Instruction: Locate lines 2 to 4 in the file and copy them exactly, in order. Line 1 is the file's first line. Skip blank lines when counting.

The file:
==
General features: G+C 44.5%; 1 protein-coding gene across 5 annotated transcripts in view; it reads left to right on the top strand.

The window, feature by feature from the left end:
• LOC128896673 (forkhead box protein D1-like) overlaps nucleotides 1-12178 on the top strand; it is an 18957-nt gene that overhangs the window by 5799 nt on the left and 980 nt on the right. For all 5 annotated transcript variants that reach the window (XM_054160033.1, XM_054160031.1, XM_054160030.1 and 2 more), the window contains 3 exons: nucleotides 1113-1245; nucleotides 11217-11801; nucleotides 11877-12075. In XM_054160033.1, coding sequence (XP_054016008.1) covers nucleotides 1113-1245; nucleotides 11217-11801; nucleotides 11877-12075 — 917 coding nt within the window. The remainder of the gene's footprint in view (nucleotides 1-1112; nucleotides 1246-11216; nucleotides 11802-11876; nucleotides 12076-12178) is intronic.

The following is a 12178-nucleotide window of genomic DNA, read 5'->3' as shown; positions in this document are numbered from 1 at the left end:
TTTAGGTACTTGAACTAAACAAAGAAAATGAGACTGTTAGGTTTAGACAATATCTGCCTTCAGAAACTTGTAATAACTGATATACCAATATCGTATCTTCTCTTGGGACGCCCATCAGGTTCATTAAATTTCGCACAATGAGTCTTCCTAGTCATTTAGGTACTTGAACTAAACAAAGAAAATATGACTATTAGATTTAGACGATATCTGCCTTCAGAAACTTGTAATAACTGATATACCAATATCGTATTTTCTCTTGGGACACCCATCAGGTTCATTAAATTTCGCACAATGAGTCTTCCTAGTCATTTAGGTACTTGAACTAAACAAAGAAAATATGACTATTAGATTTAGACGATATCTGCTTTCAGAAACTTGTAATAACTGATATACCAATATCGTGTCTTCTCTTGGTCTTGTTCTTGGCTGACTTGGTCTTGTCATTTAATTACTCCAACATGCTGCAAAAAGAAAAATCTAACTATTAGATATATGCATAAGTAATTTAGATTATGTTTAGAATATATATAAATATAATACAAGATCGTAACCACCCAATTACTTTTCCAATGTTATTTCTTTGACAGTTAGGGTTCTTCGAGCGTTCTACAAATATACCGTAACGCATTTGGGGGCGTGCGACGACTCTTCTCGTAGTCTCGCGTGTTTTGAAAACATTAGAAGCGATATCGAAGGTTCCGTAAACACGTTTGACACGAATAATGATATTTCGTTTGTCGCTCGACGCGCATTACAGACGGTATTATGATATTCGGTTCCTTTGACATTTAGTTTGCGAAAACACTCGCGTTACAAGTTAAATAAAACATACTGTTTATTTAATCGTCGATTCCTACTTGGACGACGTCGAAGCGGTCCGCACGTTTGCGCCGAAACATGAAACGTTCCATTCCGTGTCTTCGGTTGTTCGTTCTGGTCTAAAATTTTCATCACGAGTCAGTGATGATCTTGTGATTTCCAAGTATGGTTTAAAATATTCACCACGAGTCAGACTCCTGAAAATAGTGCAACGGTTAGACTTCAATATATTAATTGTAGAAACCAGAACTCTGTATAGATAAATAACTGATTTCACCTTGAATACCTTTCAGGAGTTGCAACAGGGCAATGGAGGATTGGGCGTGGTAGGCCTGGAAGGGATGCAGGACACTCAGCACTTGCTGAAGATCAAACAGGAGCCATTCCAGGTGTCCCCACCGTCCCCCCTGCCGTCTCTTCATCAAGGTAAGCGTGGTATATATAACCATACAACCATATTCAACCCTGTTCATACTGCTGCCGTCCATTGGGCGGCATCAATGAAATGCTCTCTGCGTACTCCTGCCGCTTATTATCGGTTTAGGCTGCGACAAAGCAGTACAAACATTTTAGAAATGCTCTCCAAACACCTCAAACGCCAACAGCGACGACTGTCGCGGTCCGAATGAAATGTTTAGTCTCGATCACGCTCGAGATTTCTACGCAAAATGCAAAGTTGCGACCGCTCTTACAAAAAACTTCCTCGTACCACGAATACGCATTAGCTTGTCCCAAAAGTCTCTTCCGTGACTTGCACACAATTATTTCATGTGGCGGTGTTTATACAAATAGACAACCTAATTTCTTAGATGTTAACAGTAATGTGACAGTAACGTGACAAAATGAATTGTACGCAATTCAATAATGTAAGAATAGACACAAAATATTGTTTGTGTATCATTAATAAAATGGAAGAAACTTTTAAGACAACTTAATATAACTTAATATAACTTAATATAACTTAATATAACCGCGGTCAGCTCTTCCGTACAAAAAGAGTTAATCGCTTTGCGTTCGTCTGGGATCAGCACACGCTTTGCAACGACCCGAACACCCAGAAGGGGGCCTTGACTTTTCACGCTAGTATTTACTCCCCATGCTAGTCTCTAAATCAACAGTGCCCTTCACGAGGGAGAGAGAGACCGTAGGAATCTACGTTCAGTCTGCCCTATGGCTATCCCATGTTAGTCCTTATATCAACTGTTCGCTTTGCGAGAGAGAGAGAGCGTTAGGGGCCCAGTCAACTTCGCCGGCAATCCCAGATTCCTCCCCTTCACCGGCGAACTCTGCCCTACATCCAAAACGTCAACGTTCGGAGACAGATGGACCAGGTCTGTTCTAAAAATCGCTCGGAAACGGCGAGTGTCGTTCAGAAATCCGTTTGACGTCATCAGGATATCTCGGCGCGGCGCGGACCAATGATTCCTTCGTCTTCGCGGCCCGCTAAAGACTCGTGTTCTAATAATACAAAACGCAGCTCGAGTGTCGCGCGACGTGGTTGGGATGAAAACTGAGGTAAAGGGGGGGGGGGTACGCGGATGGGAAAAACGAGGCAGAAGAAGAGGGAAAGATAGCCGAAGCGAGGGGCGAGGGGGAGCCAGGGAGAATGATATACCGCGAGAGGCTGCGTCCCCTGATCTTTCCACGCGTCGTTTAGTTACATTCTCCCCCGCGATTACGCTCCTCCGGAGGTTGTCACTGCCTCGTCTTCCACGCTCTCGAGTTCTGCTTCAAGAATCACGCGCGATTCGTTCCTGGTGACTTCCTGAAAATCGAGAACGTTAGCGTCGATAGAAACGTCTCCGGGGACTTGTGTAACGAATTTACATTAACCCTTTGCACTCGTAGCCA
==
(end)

The window, feature by feature from the left end:
• LOC128896673 (forkhead box protein D1-like) overlaps nucleotides 1-12178 on the top strand; it is an 18957-nt gene that overhangs the window by 5799 nt on the left and 980 nt on the right. For all 5 annotated transcript variants that reach the window (XM_054160033.1, XM_054160031.1, XM_054160030.1 and 2 more), the window contains 3 exons: nucleotides 1113-1245; nucleotides 11217-11801; nucleotides 11877-12075. In XM_054160033.1, coding sequence (XP_054016008.1) covers nucleotides 1113-1245; nucleotides 11217-11801; nucleotides 11877-12075 — 917 coding nt within the window. The remainder of the gene's footprint in view (nucleotides 1-1112; nucleotides 1246-11216; nucleotides 11802-11876; nucleotides 12076-12178) is intronic.

The following is a 12178-nucleotide window of genomic DNA, read 5'->3' as shown; positions in this document are numbered from 1 at the left end: